Click On Targets Below To Enlarge
Yesterday (April 3, 2014) was a great day for shooting in Western Montana. The high temperature for the afternoon was 55 degrees, humidity was right at 50-percent, and the light 3 to 4 m.p.h. breeze was mostly right in my face. During the entire 3 1/2 hour shooting session, I put a grand total of 29 rounds downrange - giving the rifle plenty of cool down time between shots.
Since I was shooting at 400...500...and 600 yards, far more time was spent walking downrange to post new targets...and to move the portable target board ever farther back...than shooting. The purpose of this test shooting was to determine how well the BDC reticle of the Hi-Lux Optics 3-9x40mm M40 Tactical Hunter printed hits at those distances.
During my earlier testing (and March 17th report on this blog), I had done my shooting at 100...200...and 300 yards, loading the .300 Winchester Short Magnum cartridge to get a .475 b.c. .308" diameter 168-grain boat-tailed polymer-tipped Hornady A-MAX bullet out of the muzzle at approximately 2,850 f.p.s. (2,874 f.p.s. actual avg.). The BDC reticle of the M40 Tactical Hunter has been designed around the ballistics of the .308 Winchester. The purpose of my testing has been to determine how compatible the BDC hold-over aiming marks are with other popular big game hunting cartridges. So, I picked up where I had left off during my earlier testing of the scope.
Sighted on at 100 yards, I found that the 200 yard aiming point printed hits on the average just about 3 inches high at 200 yards...and that the 300-yard aiming point would group, on average about 3 1/2 inches above point of aim at 300 yards. This was when shooting the 168-grain A-MAX at approximately 2,850 f.p.s. So, when I shot my first group at 400 yards, with the 400 yard hold-over of the scope's reticle, shooting the same load, I wasn't too surprised to find that it printed 4 1/2 inches above point of aim...and at 500 yards with the 500-yard hold over, hits averaged 5 1/2 inches above point of aim.
I've determined that the continued rise above point of aim is due to shooting such a high ballistic coefficient bullet at a higher velocity than typical with a .308 Winchester. The load I was shooting produced the ballistics of a .30/06.
I had a healthy supply of loads along that would put the same bullet out of the muzzle at 2,782 f.p.s., which is within the ballistics of the .308 Winchester. A couple of shots at 100 yards allowed me to tweak the scope to put hits "dead on" at that range. Then I went to the 400 yard target board, using the 400 yard BDC mark, and my first three shots printed just 2 1/2 inches above the bull. (Center-to-center, the group went 2.550" across - shown at right.)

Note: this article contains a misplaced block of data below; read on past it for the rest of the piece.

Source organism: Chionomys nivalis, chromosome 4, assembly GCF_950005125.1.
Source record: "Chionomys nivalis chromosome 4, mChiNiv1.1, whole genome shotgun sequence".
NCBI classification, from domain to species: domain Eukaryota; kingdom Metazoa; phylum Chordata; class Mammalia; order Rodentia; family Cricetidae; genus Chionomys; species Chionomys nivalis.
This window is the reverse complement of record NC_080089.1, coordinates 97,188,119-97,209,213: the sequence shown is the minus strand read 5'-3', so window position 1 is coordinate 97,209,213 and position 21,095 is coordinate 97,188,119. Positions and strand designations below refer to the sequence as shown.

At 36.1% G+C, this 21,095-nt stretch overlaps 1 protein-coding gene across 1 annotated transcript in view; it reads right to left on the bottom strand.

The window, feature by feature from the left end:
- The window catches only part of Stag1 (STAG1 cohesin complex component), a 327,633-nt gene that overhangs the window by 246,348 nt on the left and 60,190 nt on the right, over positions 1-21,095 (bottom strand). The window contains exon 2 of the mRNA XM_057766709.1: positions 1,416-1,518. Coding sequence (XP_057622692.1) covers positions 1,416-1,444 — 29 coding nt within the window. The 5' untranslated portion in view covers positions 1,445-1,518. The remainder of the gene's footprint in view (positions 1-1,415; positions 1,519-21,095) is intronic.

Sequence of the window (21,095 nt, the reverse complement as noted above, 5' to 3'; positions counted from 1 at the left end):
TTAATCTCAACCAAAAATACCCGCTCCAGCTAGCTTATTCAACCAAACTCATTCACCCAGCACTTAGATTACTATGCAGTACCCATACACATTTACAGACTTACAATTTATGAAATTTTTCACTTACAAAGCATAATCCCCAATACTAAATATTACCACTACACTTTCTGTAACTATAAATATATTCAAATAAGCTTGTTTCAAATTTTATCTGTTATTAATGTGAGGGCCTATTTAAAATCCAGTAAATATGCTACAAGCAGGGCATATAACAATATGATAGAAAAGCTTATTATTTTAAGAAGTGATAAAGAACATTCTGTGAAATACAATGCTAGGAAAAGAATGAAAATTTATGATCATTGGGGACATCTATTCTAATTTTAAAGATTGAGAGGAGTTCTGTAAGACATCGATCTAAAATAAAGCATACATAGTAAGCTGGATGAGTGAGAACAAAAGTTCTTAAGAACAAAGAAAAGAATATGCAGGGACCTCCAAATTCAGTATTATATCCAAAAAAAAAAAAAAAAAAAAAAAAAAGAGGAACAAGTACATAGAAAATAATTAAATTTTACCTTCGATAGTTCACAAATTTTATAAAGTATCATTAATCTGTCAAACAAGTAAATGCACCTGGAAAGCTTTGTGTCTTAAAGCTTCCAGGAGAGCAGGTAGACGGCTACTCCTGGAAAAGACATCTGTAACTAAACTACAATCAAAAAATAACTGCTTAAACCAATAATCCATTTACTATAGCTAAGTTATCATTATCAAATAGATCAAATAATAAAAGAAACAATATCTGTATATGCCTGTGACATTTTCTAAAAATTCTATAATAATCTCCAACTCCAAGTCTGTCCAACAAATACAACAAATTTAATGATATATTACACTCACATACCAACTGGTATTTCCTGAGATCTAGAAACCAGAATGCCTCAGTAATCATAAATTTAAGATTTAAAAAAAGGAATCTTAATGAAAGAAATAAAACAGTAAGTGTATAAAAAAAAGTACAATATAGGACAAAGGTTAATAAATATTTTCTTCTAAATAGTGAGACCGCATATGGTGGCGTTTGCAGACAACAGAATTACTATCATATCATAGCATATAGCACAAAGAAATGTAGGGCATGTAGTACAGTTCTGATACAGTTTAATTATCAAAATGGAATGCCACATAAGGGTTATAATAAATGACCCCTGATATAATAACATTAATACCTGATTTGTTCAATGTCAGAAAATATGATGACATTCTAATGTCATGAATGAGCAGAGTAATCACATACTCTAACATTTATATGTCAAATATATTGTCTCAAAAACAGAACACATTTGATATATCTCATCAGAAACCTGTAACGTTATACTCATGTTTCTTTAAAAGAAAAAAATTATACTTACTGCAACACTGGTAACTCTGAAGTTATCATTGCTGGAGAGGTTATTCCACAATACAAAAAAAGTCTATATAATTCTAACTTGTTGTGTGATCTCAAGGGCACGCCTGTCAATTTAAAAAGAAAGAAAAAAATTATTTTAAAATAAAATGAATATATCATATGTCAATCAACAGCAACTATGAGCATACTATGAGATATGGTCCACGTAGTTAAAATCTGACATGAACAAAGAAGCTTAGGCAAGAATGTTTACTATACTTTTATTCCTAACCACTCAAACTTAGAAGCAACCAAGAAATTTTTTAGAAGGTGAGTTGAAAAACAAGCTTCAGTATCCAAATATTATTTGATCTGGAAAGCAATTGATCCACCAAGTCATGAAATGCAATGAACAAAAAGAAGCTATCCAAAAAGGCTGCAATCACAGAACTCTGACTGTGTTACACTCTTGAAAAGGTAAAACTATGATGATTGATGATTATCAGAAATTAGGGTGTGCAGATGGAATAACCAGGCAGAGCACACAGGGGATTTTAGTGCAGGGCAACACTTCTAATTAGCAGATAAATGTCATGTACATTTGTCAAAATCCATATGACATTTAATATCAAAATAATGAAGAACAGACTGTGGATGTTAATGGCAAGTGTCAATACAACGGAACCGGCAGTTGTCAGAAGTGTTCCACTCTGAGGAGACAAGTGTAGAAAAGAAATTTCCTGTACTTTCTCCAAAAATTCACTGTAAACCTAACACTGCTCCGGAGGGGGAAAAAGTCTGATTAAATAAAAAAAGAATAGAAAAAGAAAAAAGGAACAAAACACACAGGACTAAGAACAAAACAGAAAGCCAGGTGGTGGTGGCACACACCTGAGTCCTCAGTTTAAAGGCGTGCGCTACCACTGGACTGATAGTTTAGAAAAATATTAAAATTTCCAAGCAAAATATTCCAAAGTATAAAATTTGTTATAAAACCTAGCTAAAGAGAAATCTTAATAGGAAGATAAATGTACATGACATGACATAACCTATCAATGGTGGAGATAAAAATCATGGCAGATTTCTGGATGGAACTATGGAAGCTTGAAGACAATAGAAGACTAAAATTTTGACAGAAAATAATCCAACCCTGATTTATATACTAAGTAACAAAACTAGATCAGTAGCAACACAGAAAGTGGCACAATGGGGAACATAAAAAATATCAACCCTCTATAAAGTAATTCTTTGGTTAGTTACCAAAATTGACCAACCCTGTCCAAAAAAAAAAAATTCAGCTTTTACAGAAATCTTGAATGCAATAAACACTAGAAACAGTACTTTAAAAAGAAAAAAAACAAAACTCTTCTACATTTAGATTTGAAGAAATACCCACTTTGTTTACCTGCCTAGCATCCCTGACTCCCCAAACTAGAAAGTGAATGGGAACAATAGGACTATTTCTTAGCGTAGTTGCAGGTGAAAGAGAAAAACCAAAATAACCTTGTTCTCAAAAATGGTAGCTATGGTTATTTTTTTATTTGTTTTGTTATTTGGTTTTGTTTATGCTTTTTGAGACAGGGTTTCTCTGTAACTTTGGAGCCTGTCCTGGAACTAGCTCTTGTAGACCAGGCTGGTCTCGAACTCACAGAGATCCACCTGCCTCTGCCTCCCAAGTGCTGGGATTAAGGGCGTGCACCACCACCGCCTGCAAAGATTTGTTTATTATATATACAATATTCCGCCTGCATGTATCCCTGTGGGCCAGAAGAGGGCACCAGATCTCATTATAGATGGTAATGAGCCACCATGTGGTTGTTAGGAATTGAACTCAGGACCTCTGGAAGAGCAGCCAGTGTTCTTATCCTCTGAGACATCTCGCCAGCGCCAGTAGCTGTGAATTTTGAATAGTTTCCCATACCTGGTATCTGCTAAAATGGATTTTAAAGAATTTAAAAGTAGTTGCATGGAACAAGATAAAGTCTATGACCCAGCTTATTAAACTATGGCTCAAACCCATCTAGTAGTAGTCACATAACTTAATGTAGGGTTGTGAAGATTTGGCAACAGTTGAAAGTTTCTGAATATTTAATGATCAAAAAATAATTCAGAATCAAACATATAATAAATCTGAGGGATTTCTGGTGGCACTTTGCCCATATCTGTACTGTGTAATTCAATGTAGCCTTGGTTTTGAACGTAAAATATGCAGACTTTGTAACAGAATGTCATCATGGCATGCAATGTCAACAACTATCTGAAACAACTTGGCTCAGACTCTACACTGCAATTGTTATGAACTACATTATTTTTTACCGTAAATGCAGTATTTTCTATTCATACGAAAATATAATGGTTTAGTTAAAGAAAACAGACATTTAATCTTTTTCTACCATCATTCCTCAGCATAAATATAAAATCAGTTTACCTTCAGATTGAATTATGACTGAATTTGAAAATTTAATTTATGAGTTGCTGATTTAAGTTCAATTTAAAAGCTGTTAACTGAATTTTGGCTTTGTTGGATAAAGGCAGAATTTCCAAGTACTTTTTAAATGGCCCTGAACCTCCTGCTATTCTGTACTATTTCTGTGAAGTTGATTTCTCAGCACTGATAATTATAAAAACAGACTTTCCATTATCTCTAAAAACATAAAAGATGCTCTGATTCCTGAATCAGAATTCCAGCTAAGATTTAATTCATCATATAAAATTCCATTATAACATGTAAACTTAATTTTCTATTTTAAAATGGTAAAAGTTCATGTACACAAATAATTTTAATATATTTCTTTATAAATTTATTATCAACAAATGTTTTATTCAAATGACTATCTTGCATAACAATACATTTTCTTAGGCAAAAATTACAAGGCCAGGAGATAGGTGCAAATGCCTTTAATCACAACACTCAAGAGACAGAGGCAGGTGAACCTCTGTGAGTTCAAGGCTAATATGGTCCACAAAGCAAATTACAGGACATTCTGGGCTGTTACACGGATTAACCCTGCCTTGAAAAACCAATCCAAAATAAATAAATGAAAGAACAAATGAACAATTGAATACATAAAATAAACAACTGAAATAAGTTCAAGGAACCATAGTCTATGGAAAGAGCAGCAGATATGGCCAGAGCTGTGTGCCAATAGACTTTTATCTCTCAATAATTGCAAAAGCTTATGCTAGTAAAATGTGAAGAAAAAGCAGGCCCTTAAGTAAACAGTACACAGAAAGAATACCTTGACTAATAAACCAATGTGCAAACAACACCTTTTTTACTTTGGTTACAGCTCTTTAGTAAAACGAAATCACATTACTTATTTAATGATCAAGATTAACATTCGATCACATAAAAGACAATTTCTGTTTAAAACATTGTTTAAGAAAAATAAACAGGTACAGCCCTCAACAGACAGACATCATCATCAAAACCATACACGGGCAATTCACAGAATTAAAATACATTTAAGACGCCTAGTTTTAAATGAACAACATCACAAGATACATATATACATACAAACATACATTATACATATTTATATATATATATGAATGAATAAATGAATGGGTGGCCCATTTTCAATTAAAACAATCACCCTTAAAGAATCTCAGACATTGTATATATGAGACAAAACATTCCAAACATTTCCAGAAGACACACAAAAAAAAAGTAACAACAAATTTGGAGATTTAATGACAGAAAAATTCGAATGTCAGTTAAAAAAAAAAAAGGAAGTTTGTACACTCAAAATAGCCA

At 500 yards, using the 500 yard BDC hold over, my group opened some - to 3.826" center-to-center - shown at left.. Now, I'm not complaining at all. After all...we're talking about shooting at 500 yards...and even with the scope at 9x...that tiny 1-inch dot in the center of the target is pretty much covered up by the aiming mark. At that range, I was basically holding as close as I could to what I felt was the center of the target. As you can see in the accompanying photo, the hits were a bit more scattered...but all would have taken the game being hunted - at 500 yards.
I had kind of forgotten what it was like to shoot at 600 yards. To walk out and move the portable target board to 600 yards...walk back to the bench...shoot the first shot...then walk back out to see where it hit...then back to the bench to shoot two more shots...and to retrieve the target and target board after the last shot...means having to walk 3,600 yards - just to shoot those three rounds at that distance. That's more than 2 miles of walking. My first shot at 600 yards had been 2.8" below the center of the target. The second round printed on the outer lower left edge of the paper, 5.115" from the center of the bull. And shot No. 3 printed at about 2 o'clock, 2.115" from the center of the bull. On average, the three hits were less than 3.4 inches from the center of the target - which is outstanding.
Now, it looks as if I am faced with one more long afternoon of long range shooting...to determine where those M40 Tactical Hunter longer range (400 to 600 yard) BDC hold overs do put the hits pretty much on when shooting at 2,850 to 3,050 f.p.s.
It's a Dirty Job...but someone has to do it! - Toby Bridges, Hi-Lux Optics